Tuesday, November 22, 2005

Always a Groomsman, Never a Groom

As I was watching Scrubs tonight, it happened to be the episode where Carla agrees to marry Turk.  The end scene so perfectly illustrated exactly how I’ve been feeling over the last six months to a year.

At the beginning of the scene Turk comes running through the park to a bench where Carla was sitting and waiting for him. Turk, as is tradition, gets down on one knee to propose.  As he does, Carla initially says no, as that had been the running gag of the episode, but quickly lets a wry smile come across her face as she says yes.

After she says yes, the two of them embrace as the camera pulls back.  Entering the scene is JD, Turk’s best friend, with sparklers in each hand, running around the joyous couple, living vicariously in the aura of their good fortune.

It’s JD that I find myself most identifying with.  In the past year or so it seems like just about everyone I know is either married, engaged, or pretty damn close to getting engaged.  Heck, one of my friends and coworkers just got engaged himself a couple of weeks ago, much to my surprise.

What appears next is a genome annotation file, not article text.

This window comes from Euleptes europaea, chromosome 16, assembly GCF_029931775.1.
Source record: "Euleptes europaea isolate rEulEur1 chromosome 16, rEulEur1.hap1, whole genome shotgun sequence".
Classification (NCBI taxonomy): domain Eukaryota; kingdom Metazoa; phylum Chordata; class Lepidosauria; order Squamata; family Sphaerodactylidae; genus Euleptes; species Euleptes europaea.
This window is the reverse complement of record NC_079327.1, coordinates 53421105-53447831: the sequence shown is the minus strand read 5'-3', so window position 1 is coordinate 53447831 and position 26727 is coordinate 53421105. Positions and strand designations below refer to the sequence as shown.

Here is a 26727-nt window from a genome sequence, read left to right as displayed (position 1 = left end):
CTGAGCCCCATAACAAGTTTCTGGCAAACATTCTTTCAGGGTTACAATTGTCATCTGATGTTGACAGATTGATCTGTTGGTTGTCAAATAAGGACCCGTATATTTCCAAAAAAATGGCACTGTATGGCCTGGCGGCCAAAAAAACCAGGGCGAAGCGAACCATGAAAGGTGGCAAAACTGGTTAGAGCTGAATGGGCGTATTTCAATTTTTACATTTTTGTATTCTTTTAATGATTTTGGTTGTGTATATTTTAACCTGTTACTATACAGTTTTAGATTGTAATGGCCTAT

Being almost 25, having friends in the same age range and somewhat older, and living in a very conservative area, this is definitely the age at which most people are getting married.  Since I’m not, I’ve felt a lot like JD—surrounded by other’s good fortune and basking in the glow of their joys.

There’s definitely a lot of pressure with just about everyone in my circle of friends being hitched, getting hitched, or being practically hitched, that sometimes I feel like I’m the odd man out.  At times, this is actually the case.

With most of my friends being married, there obviously comes compromises in the scope of those friendships. No longer am I always the first choice to go do things with.  Time spent with “the gang” is less and less as the other half requires more and more of their attention.  I’m not criticizing that at all as I’m sure I’ll be the same way, but sometimes it’s hard to be the one left in the cold, all alone, while your friends are off with their families.

In dealing with these changing priorities in friendships, I have become deeper in touch with myself.  I no longer feel afraid to be by myself, alone with only my company to keep my occupied.  Sure, I still would rather be with people most of the time, but I’m also more comfortable in my own skin.  The only problem with that is I’ve come to the realization that a lot of the time I’d like to trade in this skin for someone else’s.  

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